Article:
THANK YOU, DAVID MILLSTONE

Thank you, David Millstone.

“I’m writing to New England storytellers with a request,” David Millstone, a fifth grade teacher in Norwich, Vermont wrote many years ago. “Can any of you tell an episode from The Odyssey? The Sirens. The Cyclops. Calypso. Any episode will do.” I’m paraphrasing, but that was his basic request. I immediately wrote back (paper letter) and told him I could tell the whole thing.

I didn’t know the story at all.

To my delight, he wrote back and said I was hired. He was building an interdisciplinary unit around Homer’s great myth, and instead of asking his students to read a version, since Homer was a spoken-word artist, he’d like to introduce his students to the tale in this more authentic way.

My knowledge of The Odyssey was limited to a movie I’d seen as a kid starring Kirk Douglas, Ulysses. And having read Joyce’s take on the tale by the same name. I had three months to prepare. I got to work.

I’ll be telling THE ODYSSEY: BELLY OF THE BEAST, the early episodes of what ended up a 4-hour epic, for an adult audience at Grendel’s Den in Cambridge, MA this coming Sunday night beginning at 5:30. Introduction with music on Celtic harp, then into the tale itself with a 12-string guitar accompaniment.

The 12-string not a lyre, but it does have more strings.

A few tickets remain.

THE BENEFIT OF HORROR

Yes, it’s a benefit show for an up and coming business in my town, but it’s also a delightfully horrible evening. ‘Tis the season, after all, for lycanthropes and wraiths, not to mention the Devil––both imitated by a fool and as a very real presence on the dance floor.

I’ll be performing four tales tomorrow night at 8 pm on the lawn at the Sweet Beet Market in Bradford, NH, each story more unsettling than the last. Plus the origins of Halloween, going all the way back to the Druids of ancient England and Julius Caesar.

First, Rose Latulippe and the Devil, a French Canadian story deceptively scored with lovely Celtic harp music, even as Rose dances closer and closer to the elegant man with claws in his gloves. Unaware that her body parts are falling away, she just keeps dancing.

Next, The Storm Breeder, a classic New England ghost legend about how Jonathan Dunwell of New York received the hideous burn scar across his neck in the shape of a gripping hand. Wind, whiplashes, horse gallops and driving 12-string effects weave in and out of vivid characters in this tale.

In Eastern Europe they’re werewolves, in Russia, werebears, but in China, they’re werepanthers. In The Panther Boys, two fine young sons are cursed to take the skins of seven men of their village by turning to supernatural night cats. Kill they do, but the tale turns terrifying when their father realizes they must come for him next. This tale is told with creepy, wind-blown alto recorder and panther screams.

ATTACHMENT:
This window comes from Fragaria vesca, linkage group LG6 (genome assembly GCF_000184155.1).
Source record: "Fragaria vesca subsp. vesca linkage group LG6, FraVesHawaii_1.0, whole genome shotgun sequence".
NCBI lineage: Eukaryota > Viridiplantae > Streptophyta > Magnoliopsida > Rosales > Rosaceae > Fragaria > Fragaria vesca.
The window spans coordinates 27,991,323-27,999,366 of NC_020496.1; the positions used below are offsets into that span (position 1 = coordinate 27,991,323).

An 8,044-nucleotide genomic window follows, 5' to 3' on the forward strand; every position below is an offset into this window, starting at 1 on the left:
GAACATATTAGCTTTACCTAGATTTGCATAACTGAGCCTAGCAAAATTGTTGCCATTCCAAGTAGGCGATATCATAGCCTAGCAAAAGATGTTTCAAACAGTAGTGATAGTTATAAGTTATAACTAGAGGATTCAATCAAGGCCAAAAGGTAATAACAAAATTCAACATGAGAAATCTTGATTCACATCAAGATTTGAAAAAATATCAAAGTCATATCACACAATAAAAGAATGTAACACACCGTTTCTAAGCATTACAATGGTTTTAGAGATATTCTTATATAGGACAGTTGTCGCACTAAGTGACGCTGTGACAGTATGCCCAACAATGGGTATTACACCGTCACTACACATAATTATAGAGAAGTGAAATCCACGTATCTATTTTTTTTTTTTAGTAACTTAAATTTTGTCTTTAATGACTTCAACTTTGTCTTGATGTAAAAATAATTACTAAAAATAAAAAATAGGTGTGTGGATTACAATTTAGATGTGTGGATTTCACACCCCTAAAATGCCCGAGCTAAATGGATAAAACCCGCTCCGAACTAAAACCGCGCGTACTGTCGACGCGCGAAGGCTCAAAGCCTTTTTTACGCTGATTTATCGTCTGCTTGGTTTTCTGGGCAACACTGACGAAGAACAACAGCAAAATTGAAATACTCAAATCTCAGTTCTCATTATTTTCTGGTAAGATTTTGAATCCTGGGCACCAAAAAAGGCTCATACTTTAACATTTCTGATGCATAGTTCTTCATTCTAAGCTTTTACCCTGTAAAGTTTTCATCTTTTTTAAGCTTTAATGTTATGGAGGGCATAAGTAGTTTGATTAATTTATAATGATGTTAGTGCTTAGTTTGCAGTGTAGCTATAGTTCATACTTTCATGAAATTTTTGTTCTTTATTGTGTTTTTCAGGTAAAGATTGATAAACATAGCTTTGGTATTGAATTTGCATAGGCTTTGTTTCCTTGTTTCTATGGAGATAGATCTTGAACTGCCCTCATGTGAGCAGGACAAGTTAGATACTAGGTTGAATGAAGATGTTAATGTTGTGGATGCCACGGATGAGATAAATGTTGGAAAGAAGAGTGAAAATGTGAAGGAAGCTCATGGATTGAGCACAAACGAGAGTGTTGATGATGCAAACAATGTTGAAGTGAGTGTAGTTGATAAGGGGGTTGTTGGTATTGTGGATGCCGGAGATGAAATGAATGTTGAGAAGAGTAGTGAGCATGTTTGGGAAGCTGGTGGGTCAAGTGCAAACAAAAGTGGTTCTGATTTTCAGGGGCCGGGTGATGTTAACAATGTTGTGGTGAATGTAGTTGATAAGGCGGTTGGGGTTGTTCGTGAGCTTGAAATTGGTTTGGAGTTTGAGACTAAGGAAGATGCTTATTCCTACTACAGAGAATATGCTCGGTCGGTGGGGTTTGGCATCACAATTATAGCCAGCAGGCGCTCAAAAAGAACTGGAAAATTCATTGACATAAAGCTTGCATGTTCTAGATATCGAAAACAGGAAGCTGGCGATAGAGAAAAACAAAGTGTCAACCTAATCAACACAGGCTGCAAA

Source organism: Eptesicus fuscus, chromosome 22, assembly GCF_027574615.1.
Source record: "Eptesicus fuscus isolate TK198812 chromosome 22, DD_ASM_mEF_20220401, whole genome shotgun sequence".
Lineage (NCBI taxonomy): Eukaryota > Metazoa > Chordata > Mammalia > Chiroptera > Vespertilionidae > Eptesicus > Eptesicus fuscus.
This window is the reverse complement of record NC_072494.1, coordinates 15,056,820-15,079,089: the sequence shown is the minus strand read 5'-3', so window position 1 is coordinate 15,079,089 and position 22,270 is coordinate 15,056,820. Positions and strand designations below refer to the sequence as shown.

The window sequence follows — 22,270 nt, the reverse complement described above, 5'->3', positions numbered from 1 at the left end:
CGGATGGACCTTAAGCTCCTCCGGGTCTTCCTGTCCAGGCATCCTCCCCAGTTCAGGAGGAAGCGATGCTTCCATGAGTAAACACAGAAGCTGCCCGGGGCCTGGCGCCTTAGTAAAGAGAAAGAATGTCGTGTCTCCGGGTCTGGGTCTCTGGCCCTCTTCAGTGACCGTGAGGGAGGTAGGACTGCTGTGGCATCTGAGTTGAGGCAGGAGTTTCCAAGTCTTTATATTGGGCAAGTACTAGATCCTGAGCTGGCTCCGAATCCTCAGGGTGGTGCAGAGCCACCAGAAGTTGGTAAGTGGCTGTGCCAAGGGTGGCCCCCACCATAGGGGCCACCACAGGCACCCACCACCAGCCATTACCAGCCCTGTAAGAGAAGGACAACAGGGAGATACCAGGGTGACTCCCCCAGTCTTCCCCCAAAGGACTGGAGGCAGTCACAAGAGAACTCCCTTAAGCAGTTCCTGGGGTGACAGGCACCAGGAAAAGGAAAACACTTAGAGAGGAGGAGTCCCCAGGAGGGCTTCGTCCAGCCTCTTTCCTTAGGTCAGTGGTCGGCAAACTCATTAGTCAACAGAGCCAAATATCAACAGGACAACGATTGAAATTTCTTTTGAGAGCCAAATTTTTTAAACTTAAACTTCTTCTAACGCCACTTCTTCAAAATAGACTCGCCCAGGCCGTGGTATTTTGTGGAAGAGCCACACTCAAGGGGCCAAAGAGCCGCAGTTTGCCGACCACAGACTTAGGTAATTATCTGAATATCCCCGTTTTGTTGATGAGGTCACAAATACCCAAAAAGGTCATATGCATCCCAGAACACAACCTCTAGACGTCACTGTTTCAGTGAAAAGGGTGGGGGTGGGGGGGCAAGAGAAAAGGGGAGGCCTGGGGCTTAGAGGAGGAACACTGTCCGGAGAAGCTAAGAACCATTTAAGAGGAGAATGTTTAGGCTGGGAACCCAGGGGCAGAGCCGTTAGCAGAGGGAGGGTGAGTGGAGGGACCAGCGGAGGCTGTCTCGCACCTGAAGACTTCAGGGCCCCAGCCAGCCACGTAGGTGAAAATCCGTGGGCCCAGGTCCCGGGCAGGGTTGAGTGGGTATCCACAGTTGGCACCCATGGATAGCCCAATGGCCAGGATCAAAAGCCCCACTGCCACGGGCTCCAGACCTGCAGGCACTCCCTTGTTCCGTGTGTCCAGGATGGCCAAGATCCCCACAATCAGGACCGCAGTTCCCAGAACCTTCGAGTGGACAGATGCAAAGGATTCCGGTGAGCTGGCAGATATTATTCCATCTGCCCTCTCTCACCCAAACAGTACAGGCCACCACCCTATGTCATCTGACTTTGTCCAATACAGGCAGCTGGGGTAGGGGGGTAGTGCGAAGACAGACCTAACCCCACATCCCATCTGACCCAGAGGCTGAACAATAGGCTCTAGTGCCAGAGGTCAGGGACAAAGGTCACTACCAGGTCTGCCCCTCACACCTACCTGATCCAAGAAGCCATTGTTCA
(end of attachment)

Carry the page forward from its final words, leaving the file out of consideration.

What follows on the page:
Last comes Treasure Trove, a tale from Russia’s serfs. It’s too dark and brooding even to begin to describe, other than there’s vodka, a funeral and hoof-prints of the Cossacks. That and it features a human devil.

HEARTPOUNDERS: Halloween Tales of Horror begins at 8 pm tomorrow night, Friday the 13th, at the Sweet Beet Market on Main Street in Bradford, NH. Food and hot drinks will be available. It’s an outdoor show under the stars, so bring a blanket, have dinner, find a good seat. No kids, please. These stories aren’t for them.

All ticket sales go to benefit the Kearsarge Food Hub. $10 in advance, $12 at the gate. Come support this young business and enjoy being horrified!

HERCULES IN LOCK-UP

Stanislaus County Juvenile Hall is the lock-up for dangerous teens in California’s Central Valley, and until that day, the girls and boys incarcerated there had never been allowed into the same room. The warden, however, had okayed it for my show. With arms crossed and hands on opposite shoulders so nobody could hit anybody, the kids filed in, about forty miserable, thrown away children, past the guards with sidearms and pepper spray. There wasn’t a single African American kid among them, I noticed, just whites and Latinos. Some were quite young, nine or ten, but most were twelve to sixteen. Forbidden to speak to each other, they sat in chairs and listened to the 12-string guitar music I was playing through a couple of massive speakers. They were seated about six feet away from me. What these kids had done to end up in this hellhole, I had no idea. My friend, Roy Stevens, opera singer and polymath, had set up the show.

 
By then I’d told this hour-long story, Hercules in Hell, many times. Earlier in the week I’d performed it at the men’s prison, and they’d asked for autographs afterwards, so I knew the story worked. It moves people who are in trouble because the genuine Hercules of myth is nothing but trouble. Incredibly strong, he suffers from blinding rages, even as a teen. After each one he wakes up and sees the death he’s just dealt. But like a werewolf returning to human form, he can’t remember having done it.

 
It’s a good story for kids in lock-up, and for folks in general. I perform it often and will be telling an adult version of it this coming Sunday, April 23rd at 8:00 pm for my final appearance at Grendel’s Den in Cambridge, MA. The other shows have gone remarkably well, with wonderful audiences. As with all these epics, I’ll be playing the 12-string guitar to accompany myself. The Hercules score is unique among all my scores, employing a tuning I use for no other tale. It certainly mesmerized the kids in Juvenile Hall that day. They sat there for an hour in silence and then asked questions for twenty minutes. And nobody hit anybody.

 
Tickets for Hercules in Hell, if you’re interested, are here.